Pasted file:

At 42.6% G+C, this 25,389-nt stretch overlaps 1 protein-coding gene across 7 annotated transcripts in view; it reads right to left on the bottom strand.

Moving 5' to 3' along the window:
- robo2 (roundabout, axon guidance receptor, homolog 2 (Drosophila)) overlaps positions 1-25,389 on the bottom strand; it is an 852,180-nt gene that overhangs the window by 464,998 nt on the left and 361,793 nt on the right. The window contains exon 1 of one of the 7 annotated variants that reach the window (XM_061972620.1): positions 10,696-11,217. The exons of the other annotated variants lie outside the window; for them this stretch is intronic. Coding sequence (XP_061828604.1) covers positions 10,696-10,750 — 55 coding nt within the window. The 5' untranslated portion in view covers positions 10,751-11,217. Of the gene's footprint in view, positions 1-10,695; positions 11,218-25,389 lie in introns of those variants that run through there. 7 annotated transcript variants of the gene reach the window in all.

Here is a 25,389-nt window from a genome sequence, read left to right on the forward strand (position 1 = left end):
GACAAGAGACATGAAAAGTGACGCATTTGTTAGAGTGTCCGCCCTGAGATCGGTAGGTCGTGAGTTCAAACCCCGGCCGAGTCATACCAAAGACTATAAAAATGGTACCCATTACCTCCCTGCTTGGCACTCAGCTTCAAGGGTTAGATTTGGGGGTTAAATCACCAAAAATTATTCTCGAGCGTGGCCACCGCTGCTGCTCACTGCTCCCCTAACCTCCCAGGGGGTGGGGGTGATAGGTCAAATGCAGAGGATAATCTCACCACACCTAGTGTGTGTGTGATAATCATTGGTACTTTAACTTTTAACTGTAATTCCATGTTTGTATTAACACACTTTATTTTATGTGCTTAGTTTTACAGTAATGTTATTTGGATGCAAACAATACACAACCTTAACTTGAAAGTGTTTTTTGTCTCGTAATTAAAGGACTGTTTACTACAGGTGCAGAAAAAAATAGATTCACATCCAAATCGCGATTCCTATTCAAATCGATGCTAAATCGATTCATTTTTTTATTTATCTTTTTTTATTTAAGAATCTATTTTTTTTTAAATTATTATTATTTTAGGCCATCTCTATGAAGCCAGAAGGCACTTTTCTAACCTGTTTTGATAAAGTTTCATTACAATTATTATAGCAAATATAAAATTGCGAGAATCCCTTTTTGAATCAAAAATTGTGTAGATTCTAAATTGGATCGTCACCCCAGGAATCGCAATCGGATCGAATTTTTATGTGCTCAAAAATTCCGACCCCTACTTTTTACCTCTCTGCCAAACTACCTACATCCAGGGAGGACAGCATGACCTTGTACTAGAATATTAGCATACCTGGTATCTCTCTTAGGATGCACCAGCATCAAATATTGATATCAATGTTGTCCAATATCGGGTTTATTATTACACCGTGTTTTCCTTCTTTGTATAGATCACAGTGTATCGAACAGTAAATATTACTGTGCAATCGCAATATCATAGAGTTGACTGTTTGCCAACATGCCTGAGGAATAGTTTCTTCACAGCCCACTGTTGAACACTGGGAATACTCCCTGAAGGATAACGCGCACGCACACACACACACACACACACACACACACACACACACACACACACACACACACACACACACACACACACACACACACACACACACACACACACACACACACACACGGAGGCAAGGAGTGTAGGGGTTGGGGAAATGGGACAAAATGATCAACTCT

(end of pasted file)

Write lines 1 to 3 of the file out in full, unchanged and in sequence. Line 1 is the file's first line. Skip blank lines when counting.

At 42.6% G+C, this 25,389-nt stretch overlaps 1 protein-coding gene across 7 annotated transcripts in view; it reads right to left on the bottom strand.

Moving 5' to 3' along the window:
- robo2 (roundabout, axon guidance receptor, homolog 2 (Drosophila)) overlaps positions 1-25,389 on the bottom strand; it is an 852,180-nt gene that overhangs the window by 464,998 nt on the left and 361,793 nt on the right. The window contains exon 1 of one of the 7 annotated variants that reach the window (XM_061972620.1): positions 10,696-11,217. The exons of the other annotated variants lie outside the window; for them this stretch is intronic. Coding sequence (XP_061828604.1) covers positions 10,696-10,750 — 55 coding nt within the window. The 5' untranslated portion in view covers positions 10,751-11,217. Of the gene's footprint in view, positions 1-10,695; positions 11,218-25,389 lie in introns of those variants that run through there. 7 annotated transcript variants of the gene reach the window in all.